Let me take this opportunity to recommend to both of you Marjorie Perloff's "Pound/Stevens: Whose Era?," the first piece in her 1985 collection The Dance of the Intellect: Studies in the Poetry of the Pound Tradition (the subtitle of which sort of gives away her answer to the essay's question, but never mind). Among other things, it's a very helpful recapitulation of where things stood Modernism-wise in the academic critical establishment of the early 80s. Basically, the findings can be summarized as follows: Pound stands for anti-Symbolism, form as content, acknowledgment of other minds, making it new, and "constatation of fact"; Stevens stands for the Romantic tradition, matter over manner (!), withdrawal from reality, "desperately triumphant humanism," and having a paraphrasable meaning. You cannot like both, or at least can't consider them both truly Modern.
Funny, this critical obsession with "eras," and with dominant figures to embody those eras; I guess this is what those New Modernist Studies people with their emphasis on "modernisms" rather than "modernism" are trying to sweep away, and good for them (us?). What seems particularly "80s" about this question to me is the assumption that canonical considerations like quality, cultural exemplarity and historical importance can be neatly subsumed under the heading of metaphysical correctness: the poet with the best theory of poetry is therefore the greatest of the era, and ergo is the only one we should read. One only needs to step back from this idea a little way to see that it's just as unsatisfactory as the idea that it's only the writers with the best political views (the closest to "ours") that we should read, which I guess was very "70s." And speaking of politics: Perloff, interestingly, ends her essay by proposing and then quickly dismissing Eliot as an alternative poster-boy to Pound and Stevens: "no one today, whether we look to critics like Bloom or Kenner or Vendler or poets like John Ashbery or James Merrill or Adrienne Rich or Allen Ginsberg, seems eager to call the first half of the twentieth century the Eliot Era." Perloff goes on to speculate that this is "because Eliot's poetry does not fully pose the problem that came to obsess Modernism: whether poetry should be lyric or collage, meditation or encyclopedia, the still moment or the jagged fragment" (23). But would it be too contrarian or anti-formalist to claim instead that this reluctance to enshrine Eliot is because his poetic and philosophical world view, objectionable and conservative as it is, actually makes sense and was well-developed and thus difficult to either answer or caricature, making him a less attractive representative for combatants in a vicious culture war than the more eccentric and reactionary Pound and Stevens? Just asking.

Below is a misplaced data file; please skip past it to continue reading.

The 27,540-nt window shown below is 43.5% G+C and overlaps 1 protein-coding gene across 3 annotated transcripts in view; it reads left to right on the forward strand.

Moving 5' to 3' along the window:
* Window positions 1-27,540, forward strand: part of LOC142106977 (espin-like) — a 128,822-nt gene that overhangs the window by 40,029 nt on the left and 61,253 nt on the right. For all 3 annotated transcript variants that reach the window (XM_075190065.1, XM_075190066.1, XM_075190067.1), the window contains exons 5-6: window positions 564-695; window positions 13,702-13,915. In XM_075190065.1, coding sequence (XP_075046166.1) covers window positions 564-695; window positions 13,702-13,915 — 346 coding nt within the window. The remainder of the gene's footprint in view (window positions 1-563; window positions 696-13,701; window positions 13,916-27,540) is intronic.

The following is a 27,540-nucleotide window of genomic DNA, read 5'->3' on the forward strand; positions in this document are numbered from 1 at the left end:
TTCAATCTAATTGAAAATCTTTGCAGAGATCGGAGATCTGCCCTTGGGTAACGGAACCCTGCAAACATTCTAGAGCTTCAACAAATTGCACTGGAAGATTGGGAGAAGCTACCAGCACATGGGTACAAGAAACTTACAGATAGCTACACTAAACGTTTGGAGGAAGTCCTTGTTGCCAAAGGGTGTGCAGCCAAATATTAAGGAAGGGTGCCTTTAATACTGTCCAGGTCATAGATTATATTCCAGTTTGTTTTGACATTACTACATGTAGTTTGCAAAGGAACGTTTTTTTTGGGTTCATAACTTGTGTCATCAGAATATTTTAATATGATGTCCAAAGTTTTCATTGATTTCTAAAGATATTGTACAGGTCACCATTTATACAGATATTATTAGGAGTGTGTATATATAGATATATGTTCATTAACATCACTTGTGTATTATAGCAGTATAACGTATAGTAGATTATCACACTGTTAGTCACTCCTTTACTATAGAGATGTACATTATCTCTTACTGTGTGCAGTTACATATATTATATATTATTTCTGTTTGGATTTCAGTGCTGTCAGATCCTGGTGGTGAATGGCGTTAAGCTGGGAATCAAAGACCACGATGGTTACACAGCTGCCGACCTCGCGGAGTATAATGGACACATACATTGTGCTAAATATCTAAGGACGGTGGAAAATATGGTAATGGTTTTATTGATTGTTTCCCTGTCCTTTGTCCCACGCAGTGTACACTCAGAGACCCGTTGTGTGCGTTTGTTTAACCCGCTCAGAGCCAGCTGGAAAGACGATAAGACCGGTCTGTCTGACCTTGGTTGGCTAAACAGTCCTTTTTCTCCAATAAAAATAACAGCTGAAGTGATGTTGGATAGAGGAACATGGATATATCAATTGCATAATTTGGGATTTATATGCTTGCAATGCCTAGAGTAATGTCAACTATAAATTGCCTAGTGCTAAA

I want to note one other thing which really stood out, to me, in Perloff's essay: the unlikely temporary alliance between what Perloff calls "Romantic visionary humanism" (Frank Kermode, Helen Vendler) and the first wave of American deconstruction (J. Hillis Miller, Geoffrey Hartman) in the late 70s and early 80s, with Harold Bloom bridging the gap between these camps. A key part of the appeal of deconstruction to US English departments is that it let the recently discredited texts and tenets of Romanticism back into the game, under the cover of a concept to be, you know, problematized. I think in part this is a case of smuggling the poetry in with the philosophy: it's a short hop from Derrida's interest in Rousseau to Hartman's reappraisal of Wordsworth, for instance. Thus a "return of the repressed" could look like radical forward-thinking, and questions of canon formation could be shoved aside to make room for new methodological approaches to previously established texts. This is philosophically one of the meagerest, but structurally one of the most important, elements of the legacy of deconstruction in America.
On a related note, has there been any major, sustained criticism of Modernism from a deconstructionist perspective? (This is not totally a rhetorical question; there really might be some stuff I'm not thinking of.) I guess Derrida himself comes closest, having written on Kafka, Joyce, Ponge and Mallarmé, and Jonathan Culler has that book on Flaubert. Largely, though, it's remarkable how many of the big names connected with deconstruction past and present are Romanticists, or nineteenth-centuryists anyway (Miller, Hartman, de Man, Ronell, our buddy Eduardo). And given that deconstruction — it might be better just to say "Derrida" — emerged at roughly the historical point at which Modernism was shaped as a coherent canon of texts and concepts, it's particularly surprising that there hasn't been more overlap. (Marxism, on the other hand, which predates Modernism as an intellectual tradition, has had quite a lot to say about it over the years: Lukács, Benjamin, Adorno, Williams, Jameson, etc.) I guess part of the problem is that so much of the Modernists' philosophy was, as Kenner kindly puts it, "homemade": it's hard to deconstruct "no ideas but in things" because it's, um, not an idea. And so much of the scholarly work involved with Modernism, and especially with figures like Pound and Williams, has been to bring their ideas up to a certain minimal level of intelligibility, or constructedness, without which deconstruction could not begin to take place.
Hmm, this is getting pretty rambly. Maybe I'd better cut it off here. Hi, guys! Looking forward to seeing you soon!
(Final observation: we could never have "the Ashbery Era," because it's too hard to say.)
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